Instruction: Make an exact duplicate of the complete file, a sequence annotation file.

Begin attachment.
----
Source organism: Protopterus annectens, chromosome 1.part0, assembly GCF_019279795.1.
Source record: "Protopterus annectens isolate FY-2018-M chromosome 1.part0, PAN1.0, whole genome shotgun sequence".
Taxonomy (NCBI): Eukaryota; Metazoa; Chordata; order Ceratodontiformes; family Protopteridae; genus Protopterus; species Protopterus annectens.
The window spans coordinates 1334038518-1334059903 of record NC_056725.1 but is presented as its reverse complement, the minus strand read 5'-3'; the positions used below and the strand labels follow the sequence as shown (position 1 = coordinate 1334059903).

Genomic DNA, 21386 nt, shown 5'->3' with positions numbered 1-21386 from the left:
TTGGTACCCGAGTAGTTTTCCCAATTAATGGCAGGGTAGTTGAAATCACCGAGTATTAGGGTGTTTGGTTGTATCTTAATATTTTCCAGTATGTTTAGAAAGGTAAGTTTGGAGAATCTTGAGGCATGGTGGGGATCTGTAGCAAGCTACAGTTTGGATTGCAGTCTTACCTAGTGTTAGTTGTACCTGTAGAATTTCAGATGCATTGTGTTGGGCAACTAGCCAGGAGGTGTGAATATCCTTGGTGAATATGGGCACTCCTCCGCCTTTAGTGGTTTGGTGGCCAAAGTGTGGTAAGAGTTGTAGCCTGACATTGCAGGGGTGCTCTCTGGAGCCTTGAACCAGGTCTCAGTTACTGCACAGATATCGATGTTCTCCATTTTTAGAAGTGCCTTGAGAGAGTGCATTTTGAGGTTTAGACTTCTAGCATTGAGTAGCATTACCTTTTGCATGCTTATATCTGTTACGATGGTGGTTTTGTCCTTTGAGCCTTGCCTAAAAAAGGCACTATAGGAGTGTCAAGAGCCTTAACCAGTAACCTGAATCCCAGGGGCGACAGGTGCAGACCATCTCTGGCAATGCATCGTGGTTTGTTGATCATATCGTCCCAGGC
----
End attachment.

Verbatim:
Source organism: Protopterus annectens, chromosome 1.part0, assembly GCF_019279795.1.
Source record: "Protopterus annectens isolate FY-2018-M chromosome 1.part0, PAN1.0, whole genome shotgun sequence".
Taxonomy (NCBI): Eukaryota; Metazoa; Chordata; order Ceratodontiformes; family Protopteridae; genus Protopterus; species Protopterus annectens.
The window spans coordinates 1334038518-1334059903 of record NC_056725.1 but is presented as its reverse complement, the minus strand read 5'-3'; the positions used below and the strand labels follow the sequence as shown (position 1 = coordinate 1334059903).

Genomic DNA, 21386 nt, shown 5'->3' with positions numbered 1-21386 from the left:
TTGGTACCCGAGTAGTTTTCCCAATTAATGGCAGGGTAGTTGAAATCACCGAGTATTAGGGTGTTTGGTTGTATCTTAATATTTTCCAGTATGTTTAGAAAGGTAAGTTTGGAGAATCTTGAGGCATGGTGGGGATCTGTAGCAAGCTACAGTTTGGATTGCAGTCTTACCTAGTGTTAGTTGTACCTGTAGAATTTCAGATGCATTGTGTTGGGCAACTAGCCAGGAGGTGTGAATATCCTTGGTGAATATGGGCACTCCTCCGCCTTTAGTGGTTTGGTGGCCAAAGTGTGGTAAGAGTTGTAGCCTGACATTGCAGGGGTGCTCTCTGGAGCCTTGAACCAGGTCTCAGTTACTGCACAGATATCGATGTTCTCCATTTTTAGAAGTGCCTTGAGAGAGTGCATTTTGAGGTTTAGACTTCTAGCATTGAGTAGCATTACCTTTTGCATGCTTATATCTGTTACGATGGTGGTTTTGTCCTTTGAGCCTTGCCTAAAAAAGGCACTATAGGAGTGTCAAGAGCCTTAACCAGTAACCTGAATCCCAGGGGCGACAGGTGCAGACCATCTCTGGCAATGCATCGTGGTTTGTTGATCATATCGTCCCAGGC